The definition of a choker is someone who doesn’t perform under the pressure of big matches. So, to prove that someone is a choker, you should use all the matches against, say, top 4 in his national league and knockout rounds of national and continental cup (or from semi-finals, or whatever relevant criteria). Then, you can analyze and see his stats in those matches. I have not done this analysis so I cannot say for sure but I would not be surprised if his stats in all these matches were similar to his general stats (wel, surely that must be inferior due to the supérior opposition/defense but not that much).

    The matches you use (i.e. only the knockouts rounds lost by Barcelona and Argentina) show only one thing : when Messi doesn’t perform/score, his team loses. This only proves that those teams are too reliant on Messi. So you could even say it is the manager’s fault or the rest of the team’s fault. Another way to see it is that when Barcelona and Argentina do not go through, it is because of the other team effectively nullifying Messi’s threat. This can be seen as Messi’s failure but I’d rather consider it is also (mainly?) his manager’s. But the best way to see it, in my opinion, is to consider it as a tactical success from the opposite team’s manager.

    To demonstrate that using only defeats is not the right way to analyze a player’s performance, let’s consider this : using the same matches as you do, you could come to the conclusion that Victor Valdes is a choker because he has conceded more goals during those matches. I think you will agree that would be a bit absurd (and really unfair to Valdes..)

  • MUTU says:


    The matches I used are the ones where his teams ended the match needing more goals from their superstar Messi. Not only did they not get ‘more goals’ but they didn’t even get a single goal. Messi averages approximately a goal per match, and yet when he was needed the most he didn’t deliver.

    Of course, you are free to argue that he won some cups, and he scored in finals. Granted, he did. But it’s still a ‘what if’ argument. That is, what if Barcelona/Argentina had NOT played Messi, would they have lost? The fact remains that they didn’t lose, and it’s not possible to determine what would have happened without Messi. The only matches one can ascertain that more Messi goals were required are strictly the above.

    We’re blessed we live in a world where there are other superstars, such as Ronaldo, who’s goalscoring ratios when his teams progress are more or less comparable to when his teams get eliminated. There’s no blatant discrepancy the way there is with Messi.

    • Valkress says:


      There is a problem with your premise : you seem to consider that the matches you used to collect your data are all the matches where Barca/Argentina were struggling and needed a goal from Messi. That is not true. For all we know (without further analysis), there are as much matches where Barca/Argentina desperately needed a goal and Messi delivered it. Those matches, because they have been won, are not considered in your datas and that is why I think your analysis is not complete.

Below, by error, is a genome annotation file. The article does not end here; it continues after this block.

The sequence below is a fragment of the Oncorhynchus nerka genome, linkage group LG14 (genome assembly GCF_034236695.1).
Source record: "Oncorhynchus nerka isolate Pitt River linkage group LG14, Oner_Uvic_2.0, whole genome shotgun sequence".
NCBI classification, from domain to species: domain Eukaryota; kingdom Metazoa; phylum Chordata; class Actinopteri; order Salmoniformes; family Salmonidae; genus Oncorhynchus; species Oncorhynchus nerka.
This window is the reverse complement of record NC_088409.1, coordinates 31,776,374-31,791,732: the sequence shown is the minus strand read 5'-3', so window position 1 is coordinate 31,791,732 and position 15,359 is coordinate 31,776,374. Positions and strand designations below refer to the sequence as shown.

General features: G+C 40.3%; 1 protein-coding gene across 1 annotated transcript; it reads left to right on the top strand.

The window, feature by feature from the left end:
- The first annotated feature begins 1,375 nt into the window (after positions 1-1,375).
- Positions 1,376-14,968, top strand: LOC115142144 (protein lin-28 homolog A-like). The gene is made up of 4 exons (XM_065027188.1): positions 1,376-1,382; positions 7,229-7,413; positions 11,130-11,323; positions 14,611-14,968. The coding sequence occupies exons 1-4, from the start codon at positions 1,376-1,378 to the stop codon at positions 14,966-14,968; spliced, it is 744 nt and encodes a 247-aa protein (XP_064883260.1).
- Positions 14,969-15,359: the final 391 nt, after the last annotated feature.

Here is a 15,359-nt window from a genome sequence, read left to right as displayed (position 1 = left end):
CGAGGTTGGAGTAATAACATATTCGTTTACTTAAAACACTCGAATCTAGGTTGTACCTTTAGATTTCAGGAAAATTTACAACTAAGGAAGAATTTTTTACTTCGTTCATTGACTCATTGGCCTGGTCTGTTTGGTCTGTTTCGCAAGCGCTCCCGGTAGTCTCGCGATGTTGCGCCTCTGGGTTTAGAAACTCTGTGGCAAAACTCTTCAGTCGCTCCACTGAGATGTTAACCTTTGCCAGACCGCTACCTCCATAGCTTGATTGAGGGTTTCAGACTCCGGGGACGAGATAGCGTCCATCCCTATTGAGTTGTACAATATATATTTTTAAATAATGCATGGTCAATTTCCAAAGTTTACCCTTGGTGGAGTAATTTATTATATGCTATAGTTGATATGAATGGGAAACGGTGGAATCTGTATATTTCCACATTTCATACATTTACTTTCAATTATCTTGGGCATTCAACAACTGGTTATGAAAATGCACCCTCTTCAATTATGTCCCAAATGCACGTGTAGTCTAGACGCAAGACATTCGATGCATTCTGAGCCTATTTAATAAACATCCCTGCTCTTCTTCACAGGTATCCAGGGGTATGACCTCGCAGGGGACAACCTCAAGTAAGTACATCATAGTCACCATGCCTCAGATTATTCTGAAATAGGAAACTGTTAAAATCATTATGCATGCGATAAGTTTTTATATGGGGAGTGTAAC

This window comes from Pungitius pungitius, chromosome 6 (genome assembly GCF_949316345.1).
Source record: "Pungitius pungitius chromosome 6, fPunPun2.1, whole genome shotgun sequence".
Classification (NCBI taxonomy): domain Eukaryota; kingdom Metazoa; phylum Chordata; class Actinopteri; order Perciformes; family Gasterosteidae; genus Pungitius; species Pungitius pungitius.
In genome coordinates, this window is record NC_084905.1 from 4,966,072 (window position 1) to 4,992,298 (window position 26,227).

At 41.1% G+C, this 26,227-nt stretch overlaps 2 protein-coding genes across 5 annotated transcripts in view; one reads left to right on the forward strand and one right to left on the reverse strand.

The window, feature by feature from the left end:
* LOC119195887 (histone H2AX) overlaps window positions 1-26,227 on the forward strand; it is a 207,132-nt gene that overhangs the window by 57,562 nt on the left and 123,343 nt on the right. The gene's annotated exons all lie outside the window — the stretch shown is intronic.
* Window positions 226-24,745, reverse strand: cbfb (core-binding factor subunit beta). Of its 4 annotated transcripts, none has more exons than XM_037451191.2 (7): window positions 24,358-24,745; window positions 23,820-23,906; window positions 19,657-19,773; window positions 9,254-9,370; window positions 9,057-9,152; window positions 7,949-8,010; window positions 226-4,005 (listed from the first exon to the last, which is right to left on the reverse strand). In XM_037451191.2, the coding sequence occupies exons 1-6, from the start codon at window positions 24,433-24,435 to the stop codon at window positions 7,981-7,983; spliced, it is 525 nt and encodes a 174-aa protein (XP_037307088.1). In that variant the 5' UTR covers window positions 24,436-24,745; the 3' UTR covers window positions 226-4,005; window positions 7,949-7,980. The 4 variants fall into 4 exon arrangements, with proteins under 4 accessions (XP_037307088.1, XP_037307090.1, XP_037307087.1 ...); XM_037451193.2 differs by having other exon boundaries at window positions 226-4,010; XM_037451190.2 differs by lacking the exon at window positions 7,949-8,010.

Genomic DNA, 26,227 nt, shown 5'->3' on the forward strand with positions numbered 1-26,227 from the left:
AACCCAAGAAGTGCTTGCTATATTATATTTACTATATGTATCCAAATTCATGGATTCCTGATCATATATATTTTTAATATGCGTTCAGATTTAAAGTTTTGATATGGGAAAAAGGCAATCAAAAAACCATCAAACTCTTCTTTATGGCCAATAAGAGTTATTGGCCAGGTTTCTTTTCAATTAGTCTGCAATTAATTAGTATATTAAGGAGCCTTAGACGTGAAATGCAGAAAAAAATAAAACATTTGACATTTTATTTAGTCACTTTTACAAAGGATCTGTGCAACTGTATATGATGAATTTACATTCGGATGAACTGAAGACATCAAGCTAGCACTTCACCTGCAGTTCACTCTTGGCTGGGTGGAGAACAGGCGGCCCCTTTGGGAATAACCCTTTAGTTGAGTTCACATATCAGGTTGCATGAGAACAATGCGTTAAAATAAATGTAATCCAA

You are right that those games are hardly countable and it is then a kind of “what if” argument but it is not because that part of the data is not mesurable that only taking into account the mesurable data is the correct way to analyze the stats.
      I’ll make a ‘metaphor’ based on Mendel genetics, hopefully that might be more understandable. Let’s say you are studying the coat color of mice, tou decide to do it on 3 generations (so two parents, then say 4 mice at generation 2 which then should give you 8 mice at generation 3). Unfortunately, one of the generation 2 mice dies before giving birth : the generation 3 is not complete and some mice are missing. You cannot draw any conclusion about genes and alleles (dominant, recessive and all that stuff) from the remaining mice because you are missing some data (you have no idea what color would be the missing mice)and your analyze would be wrong.

      The same can be said about the matches where Barcelona/Argentina were struggling for a goal. In some cases, he did not score that/those goals and you can count them. In other cases, he did score them but we can not count them. That doesn’t mean those games did not happen..

      So, all the data called “matches where Barcelona/Argentina struggled for a goal” can not be collected. Therefore, to draw any conclusions, we need to use some other data, maybe less accurate but entirely collectable, such as “matches against top 4 in his national league and knockout rounds of national and continental cup”.